A Taste of South Carolina
By Hope S. Philbrick
Serve as a judge at any professional cooking competition and you’ll feel more pity for Padma Lakshmi than you ever thought possible. The host and co-judge of Bravo TV’s Top Chef doesn’t have it as easy as you might guess.
Judging cook-offs and food competitions is a challenge. It’s a lot of responsibility to choose a winner, knowing that all participants hope to be awarded the top prize (whatever it is) and put much thought and effort into creating and preparing their dishes. Several folks may compete, but only one can win…the remainder will be disappointed. That doesn’t mean it’s not some fun—for starters, it’s a great excuse to indulge in decadent bites. So when invited to join the panel of judges for the Silver Cup Competition at the annual Beaufort Shrimp Festival, I’ve twice jumped at the chance. Shrimp! An opportunity to visit the coast!
“Beautiful Beaufort by the Sea” is how locals subtly inform visitors the correct way to pronounce the name of their quaint town—the first two words of that phrase sound alike, and thus distinctly different from the pronunciation of the North Carolina town of the same spelling. It’s no mere empty boast. Beaufort is beautiful, with a photogenic waterfront and historic downtown dotted with many fine examples of Antebellum architecture and live oaks draping with Spanish moss. It’s one of only a few American towns where the entire downtown has been designated as an historic district by the National Trust for Historic Preservation. Main Street is filled with art galleries, antique shops, boutique stores and restaurants. Best of all, Beaufort is populated with the sorts of people so open and welcoming you might instantly consider them friends. During the annual Beaufort Shrimp Festival, locals and visitors feast together on scrumptious bites prepared by local restaurateurs.
“Please come hungry because there are typically 15 restaurants that participate in the competition,” suggests Peach Morrison, assistant director of the South Carolina Lowcountry Tourism Commission. Great advice. Many of the restaurants prepare more than one dish, pushing the total number of bites to be evaluated to over 20. There’s no excuse to leave hungry.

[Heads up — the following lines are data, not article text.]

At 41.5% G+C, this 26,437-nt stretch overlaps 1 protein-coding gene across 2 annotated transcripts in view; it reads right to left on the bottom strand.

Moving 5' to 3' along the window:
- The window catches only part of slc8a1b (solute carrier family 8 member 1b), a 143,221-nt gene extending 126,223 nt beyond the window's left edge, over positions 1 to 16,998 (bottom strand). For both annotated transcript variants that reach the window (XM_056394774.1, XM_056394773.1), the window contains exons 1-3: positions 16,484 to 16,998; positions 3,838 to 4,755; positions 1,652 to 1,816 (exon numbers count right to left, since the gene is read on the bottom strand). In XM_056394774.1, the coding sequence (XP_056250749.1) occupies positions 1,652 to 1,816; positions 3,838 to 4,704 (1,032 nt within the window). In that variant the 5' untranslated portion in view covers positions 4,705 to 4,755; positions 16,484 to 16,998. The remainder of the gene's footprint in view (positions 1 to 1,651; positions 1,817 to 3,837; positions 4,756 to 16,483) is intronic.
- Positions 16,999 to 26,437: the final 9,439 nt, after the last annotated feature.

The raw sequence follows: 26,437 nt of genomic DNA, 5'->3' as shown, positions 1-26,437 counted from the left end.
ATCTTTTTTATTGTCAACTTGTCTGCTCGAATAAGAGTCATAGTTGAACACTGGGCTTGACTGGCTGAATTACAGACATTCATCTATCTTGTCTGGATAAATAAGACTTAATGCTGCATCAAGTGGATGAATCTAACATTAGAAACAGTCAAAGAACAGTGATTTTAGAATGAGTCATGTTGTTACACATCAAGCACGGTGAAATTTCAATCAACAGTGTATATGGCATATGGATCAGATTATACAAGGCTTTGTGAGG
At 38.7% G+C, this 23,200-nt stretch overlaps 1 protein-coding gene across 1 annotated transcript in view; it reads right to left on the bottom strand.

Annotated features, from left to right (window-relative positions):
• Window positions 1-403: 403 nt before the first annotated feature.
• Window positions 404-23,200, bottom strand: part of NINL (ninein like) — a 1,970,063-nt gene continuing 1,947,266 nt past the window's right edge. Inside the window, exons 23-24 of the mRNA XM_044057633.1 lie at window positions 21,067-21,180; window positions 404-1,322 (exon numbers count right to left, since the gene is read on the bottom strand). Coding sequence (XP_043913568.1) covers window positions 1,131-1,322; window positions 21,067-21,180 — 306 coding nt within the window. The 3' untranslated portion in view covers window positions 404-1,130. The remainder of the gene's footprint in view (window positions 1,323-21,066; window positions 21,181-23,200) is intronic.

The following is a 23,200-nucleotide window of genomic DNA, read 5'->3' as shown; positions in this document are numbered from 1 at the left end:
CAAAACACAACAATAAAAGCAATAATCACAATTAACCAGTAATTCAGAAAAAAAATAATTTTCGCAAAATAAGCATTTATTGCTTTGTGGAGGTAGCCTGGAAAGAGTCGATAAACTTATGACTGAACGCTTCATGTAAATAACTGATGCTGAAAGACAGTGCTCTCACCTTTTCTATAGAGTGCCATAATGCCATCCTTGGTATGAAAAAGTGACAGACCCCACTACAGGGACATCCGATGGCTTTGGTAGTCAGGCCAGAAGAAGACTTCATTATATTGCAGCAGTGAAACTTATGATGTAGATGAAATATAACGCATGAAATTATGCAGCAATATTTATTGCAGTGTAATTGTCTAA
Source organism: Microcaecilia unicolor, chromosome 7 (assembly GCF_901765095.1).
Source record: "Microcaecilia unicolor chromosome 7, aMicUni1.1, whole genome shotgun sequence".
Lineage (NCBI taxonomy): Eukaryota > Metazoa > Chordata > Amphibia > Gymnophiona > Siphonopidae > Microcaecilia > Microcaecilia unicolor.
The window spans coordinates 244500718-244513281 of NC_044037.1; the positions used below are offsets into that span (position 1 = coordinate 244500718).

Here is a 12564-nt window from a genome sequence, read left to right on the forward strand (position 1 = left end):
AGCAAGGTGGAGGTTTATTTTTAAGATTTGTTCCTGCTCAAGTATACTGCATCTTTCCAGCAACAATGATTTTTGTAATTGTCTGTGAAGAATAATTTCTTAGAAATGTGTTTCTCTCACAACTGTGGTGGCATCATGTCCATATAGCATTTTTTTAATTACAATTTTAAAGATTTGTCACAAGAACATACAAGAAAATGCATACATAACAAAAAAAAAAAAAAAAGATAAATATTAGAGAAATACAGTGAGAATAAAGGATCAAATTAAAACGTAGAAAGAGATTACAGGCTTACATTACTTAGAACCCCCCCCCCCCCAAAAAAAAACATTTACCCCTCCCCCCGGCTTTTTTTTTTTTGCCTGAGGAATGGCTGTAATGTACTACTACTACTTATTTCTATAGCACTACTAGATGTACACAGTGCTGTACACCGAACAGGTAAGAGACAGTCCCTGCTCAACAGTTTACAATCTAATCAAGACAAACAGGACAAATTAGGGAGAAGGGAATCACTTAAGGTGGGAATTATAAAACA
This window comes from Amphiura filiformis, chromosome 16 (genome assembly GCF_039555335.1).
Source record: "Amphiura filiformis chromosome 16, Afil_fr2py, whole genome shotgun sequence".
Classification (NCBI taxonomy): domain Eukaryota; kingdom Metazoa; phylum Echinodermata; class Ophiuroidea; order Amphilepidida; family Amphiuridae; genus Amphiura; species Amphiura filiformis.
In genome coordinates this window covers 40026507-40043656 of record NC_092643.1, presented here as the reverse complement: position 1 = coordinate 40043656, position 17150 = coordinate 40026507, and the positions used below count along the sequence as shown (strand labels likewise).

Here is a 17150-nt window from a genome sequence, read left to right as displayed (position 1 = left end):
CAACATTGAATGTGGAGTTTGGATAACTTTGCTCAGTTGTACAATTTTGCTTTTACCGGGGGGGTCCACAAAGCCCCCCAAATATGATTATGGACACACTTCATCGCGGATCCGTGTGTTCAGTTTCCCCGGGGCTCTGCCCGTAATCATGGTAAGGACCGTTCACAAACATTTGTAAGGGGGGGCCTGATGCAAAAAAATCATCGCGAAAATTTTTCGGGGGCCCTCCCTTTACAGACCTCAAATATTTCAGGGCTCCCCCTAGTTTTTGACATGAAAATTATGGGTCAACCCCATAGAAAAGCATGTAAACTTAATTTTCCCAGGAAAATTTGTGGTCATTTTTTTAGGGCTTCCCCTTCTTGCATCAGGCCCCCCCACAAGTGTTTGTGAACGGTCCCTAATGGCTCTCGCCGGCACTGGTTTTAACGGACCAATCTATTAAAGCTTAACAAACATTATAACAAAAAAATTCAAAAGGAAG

The Silver Cup Competition is open to all restaurants who participate in the Beaufort Shrimp Festival. While some restaurants may participate in the festival and sell bites to attendees without entering the judged competition, most vie for the prize. The winner is awarded the coveted Silver Cup trophy, an exclusive honor to hold for one year. (The trophy must be surrendered the following year to the next winner.) The winning restaurant accumulates the highest total number of points in three categories: Booth Decoration, Shrimp Recipe Cook-Off, and the People’s Choice Award.
To score points in the Booth Decoration category, restaurateurs are encouraged to be original and expressive. Tents may be adorned with any number of banners, shrimping gear like nets, buoys and floats, balloons, flags and more. To expand potential capacity and comfortably accommodate festival attendees, chairs or hay bales and tasting tables are sometimes hauled in as well. Judges award points based on overall appeal.
Since the participating chefs are professional restaurateurs, each bite presented during the Shrimp Recipe Cook-Off is typically delicious. Scoring margins can be narrow. Professional chefs don’t often screw up when preparing a dish; they’ve got training and experience to draw upon. But any competition presents obstacles, especially when the event is held outdoors—there may be time constraints, equipment failures, table collapses, power surges, weather delays or other unforeseen snags. But judges are seated beyond the line of sight of the event and thus don’t know what specific challenges any of the chefs may have faced. The judges can only evaluate the bites of food they are served.